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Koreas agree to continue study on volcanic threat

The two Koreas agreed Tuesday to advance their joint study of volcanic threats from Mount Baekdu, providing room for the chance of official dialogue long-stalled amid high tensions.

The sides did not agree on a date for the next round of talks, though the North suggested early April and the South said it would review the proposal, according to Yoo In-chang, the chief South Korean delegate.

During the meeting of geologists from the Koreas at the western South Korean border town of Munsan, the North emphasized possible radioactive damage from Japan’s nuclear crisis as well as unusual weather phenomena it has faced recently, apparently calling for joint meteorological measures.

Pyongyang, suffering from deepening food shortages after South Korea suspended dialogue and aid, was expected to attempt to ease tensions by highlighting potential natural disasters the two Koreas must cooperate on in the face of the recent earthquake in Japan.

“We had underground water fluctuating by 60 centimeters and muddy spring water after the Japanese quake,” Yun Yong-geun, head of the North Korean delegation, told his South Korean counterparts during the first few minutes of the meeting, open to media. “We no longer can be fully sure about anything when it comes to meteorological occurrences.”

The North is “diligently monitoring whether radioactive contamination could reach” it, the expert from Pyongyang added, referring to the nuclear crisis in Japan where radioactive leaks have taken place from a northeastern nuclear plant.

Seoul says it has found traces of radioactive material believed to be from the leaking Fukushima nuclear plant.

Tuesday’s meeting came amid heightened concerns over natural disasters as Tokyo is struggling to deal with the aftermath of a powerful earthquake and tsunami that have taken the lives of tens of thousands of people so far.

Pyongyang was first to propose holding talks to discuss cooperative measures over the volcanic Mount Baekdu, to which Seoul responded by temporarily laying aside long-running grievances for fear of another regional disaster.

Relations between the Koreas, who are technically still at war, remain at the worst point in decades after North Korea conducted two deadly attacks last year, killing as many as 50 South Koreans including two civilians.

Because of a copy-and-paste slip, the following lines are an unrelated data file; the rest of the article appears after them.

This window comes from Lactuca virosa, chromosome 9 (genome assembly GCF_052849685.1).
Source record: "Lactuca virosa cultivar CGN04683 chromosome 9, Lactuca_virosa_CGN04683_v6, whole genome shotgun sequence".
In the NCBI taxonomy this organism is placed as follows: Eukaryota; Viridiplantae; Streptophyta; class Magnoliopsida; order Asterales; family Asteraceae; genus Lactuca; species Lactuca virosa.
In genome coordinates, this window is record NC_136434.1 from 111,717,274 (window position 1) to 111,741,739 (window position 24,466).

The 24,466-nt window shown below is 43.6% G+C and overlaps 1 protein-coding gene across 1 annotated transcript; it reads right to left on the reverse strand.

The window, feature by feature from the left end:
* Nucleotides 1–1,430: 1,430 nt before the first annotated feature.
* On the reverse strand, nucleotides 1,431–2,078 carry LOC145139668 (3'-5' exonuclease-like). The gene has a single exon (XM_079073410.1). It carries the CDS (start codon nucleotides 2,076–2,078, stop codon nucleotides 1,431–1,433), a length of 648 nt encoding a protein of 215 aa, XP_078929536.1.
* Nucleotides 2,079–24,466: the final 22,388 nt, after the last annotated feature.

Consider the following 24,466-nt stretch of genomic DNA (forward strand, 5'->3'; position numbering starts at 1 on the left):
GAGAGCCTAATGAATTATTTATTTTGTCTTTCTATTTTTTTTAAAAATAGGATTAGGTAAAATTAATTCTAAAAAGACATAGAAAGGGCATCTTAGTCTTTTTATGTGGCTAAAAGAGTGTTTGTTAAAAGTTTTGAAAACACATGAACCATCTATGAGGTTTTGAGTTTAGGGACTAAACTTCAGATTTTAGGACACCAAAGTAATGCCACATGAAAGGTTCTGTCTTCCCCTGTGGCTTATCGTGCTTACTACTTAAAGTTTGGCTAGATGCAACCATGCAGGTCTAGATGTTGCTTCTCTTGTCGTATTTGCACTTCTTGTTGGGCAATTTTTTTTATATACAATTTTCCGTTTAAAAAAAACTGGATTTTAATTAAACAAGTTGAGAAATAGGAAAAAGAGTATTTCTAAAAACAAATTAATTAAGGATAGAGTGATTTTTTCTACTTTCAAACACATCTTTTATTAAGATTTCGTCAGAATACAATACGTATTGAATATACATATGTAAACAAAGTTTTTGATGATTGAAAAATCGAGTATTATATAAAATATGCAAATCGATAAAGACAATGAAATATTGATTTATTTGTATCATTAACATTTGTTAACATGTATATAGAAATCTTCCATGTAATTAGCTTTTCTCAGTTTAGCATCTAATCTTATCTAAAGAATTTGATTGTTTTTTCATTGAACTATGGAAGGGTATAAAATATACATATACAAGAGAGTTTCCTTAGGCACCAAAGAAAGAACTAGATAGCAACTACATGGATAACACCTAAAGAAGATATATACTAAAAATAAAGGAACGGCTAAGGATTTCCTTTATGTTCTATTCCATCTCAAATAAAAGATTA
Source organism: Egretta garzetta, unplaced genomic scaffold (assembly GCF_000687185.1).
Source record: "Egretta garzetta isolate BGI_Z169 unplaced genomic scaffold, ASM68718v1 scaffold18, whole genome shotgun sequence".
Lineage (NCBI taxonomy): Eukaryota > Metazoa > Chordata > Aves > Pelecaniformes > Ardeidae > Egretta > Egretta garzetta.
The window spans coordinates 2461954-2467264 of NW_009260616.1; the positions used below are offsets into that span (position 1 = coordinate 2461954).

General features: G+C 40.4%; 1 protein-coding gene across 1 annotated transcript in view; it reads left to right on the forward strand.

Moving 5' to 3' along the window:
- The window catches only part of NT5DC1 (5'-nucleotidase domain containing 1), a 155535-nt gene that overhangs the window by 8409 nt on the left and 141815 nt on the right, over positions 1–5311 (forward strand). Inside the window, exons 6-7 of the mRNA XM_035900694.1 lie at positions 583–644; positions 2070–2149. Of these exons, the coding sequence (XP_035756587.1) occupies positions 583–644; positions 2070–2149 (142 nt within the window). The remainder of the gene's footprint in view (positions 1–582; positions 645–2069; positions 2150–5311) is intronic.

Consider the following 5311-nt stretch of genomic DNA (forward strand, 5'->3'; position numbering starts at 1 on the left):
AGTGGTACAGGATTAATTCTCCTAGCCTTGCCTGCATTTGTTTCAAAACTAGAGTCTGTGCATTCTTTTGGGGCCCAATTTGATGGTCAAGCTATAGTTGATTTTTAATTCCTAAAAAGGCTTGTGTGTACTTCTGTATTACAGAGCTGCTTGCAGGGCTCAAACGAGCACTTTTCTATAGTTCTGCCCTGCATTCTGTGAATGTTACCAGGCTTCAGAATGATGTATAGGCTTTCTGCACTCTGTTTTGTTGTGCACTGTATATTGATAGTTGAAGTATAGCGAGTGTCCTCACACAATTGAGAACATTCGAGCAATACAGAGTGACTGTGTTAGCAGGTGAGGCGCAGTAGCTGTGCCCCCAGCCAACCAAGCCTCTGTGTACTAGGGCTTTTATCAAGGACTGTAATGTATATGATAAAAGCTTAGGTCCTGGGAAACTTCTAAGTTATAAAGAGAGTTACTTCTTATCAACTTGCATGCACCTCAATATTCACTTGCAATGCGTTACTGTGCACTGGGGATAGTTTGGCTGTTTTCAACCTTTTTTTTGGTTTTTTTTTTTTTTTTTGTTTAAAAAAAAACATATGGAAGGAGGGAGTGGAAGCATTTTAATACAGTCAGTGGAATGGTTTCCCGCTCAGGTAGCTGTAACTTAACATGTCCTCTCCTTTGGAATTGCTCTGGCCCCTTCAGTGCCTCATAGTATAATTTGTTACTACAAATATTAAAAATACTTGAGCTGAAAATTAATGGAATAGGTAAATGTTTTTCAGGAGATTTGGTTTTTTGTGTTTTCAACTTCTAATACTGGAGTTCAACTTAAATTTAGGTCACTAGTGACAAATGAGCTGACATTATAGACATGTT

Located on the border between North Korea and China, Mount Baekdu is the highest on the Korean Peninsula and Manchuria standing at 2,744 meters. Its Korean name meaning “white-headed mountain,” Baekdu is also considered a sacred symbol of ancestry by both Koreas. 
Chief South Korean delegate Yoo In-chang (right) shakes hands with his North Korean counterpart Yun Yong-geun as they start a meeting in Munsan, south of the inter-Korean border, Tuesday, on a North Korean volcano’s possible eruption. (Park Hae-mook/The Korea Herald)
Chief South Korean delegate Yoo In-chang (right) shakes hands with his North Korean counterpart Yun Yong-geun as they start a meeting in Munsan, south of the inter-Korean border, Tuesday, on a North Korean volcano’s possible eruption. (Park Hae-mook/The Korea Herald)

The North, in particular, claims its leader Kim Jong-il was born there, although outsiders believe it is merely fiction conjured up to glorify the dictator.

Having last erupted in 1903, local experts have long said the mountain may have an active core threatening the entire peninsula and far beyond.

As experts were discussing the volcanic potential, Seoul’s pointman on North Korean affairs called the meeting “critical under all circumstances.”

“The two Koreas are under sensitive circumstances, but discussions among experts must proceed (over Mount Baekdu),” Unification Minister Hyun In-taek told a policy meeting.

The minister also hinted at resuming government-level talks with North Korea, urging the communist state to “show an earnest attitude for an earnest dialogue.”

The two Koreas failed to narrow differences during defense talks last month as the North Korean delegation refused to take the country’s attacks against South Korea to higher-level military talks, turning Seoul reluctant about doing the North any favors.

The impoverished North, which suffered among its worst recorded flooding last summer, is in need of outside assistance for food and fuel it will only secure through better relations with Seoul.

Partners of the multinational talks on Pyongyang’s denuclearization agreed not to reopen negotiations with the communist state until it first solves issues with its rival South.

Apparently cautious about expanding the meaning of Tuesday talks, Seoul downgraded the meeting to a civilian level of academic nature instead of holding a government-level meeting as the North initially proposed.

“Scholars, not officials, attended the meeting today as the issue is in need of expert analysis,” an official at the Unification Ministry here said.

Some geologists cautiously speculate that an eruption could take place as early as 2014 at Mount Baekdu, citing signs that the mountain has actually remained an active volcano for centuries.

Evaluations do show some “unusual symptoms” including a 2002 7.3-magnitude earthquake which rattled areas in the vicinity of the mountain. The frequency of quakes has notably increased since then.

Should the volcano erupt, it could affect as far as northern America and Greenland, also causing the temperature to drop by at least two degrees Celsius for months in nearby regions, Seoul’s state-run environment institute said in a recent report.

By Shin Hae-in (hayney@heraldcorp.com)
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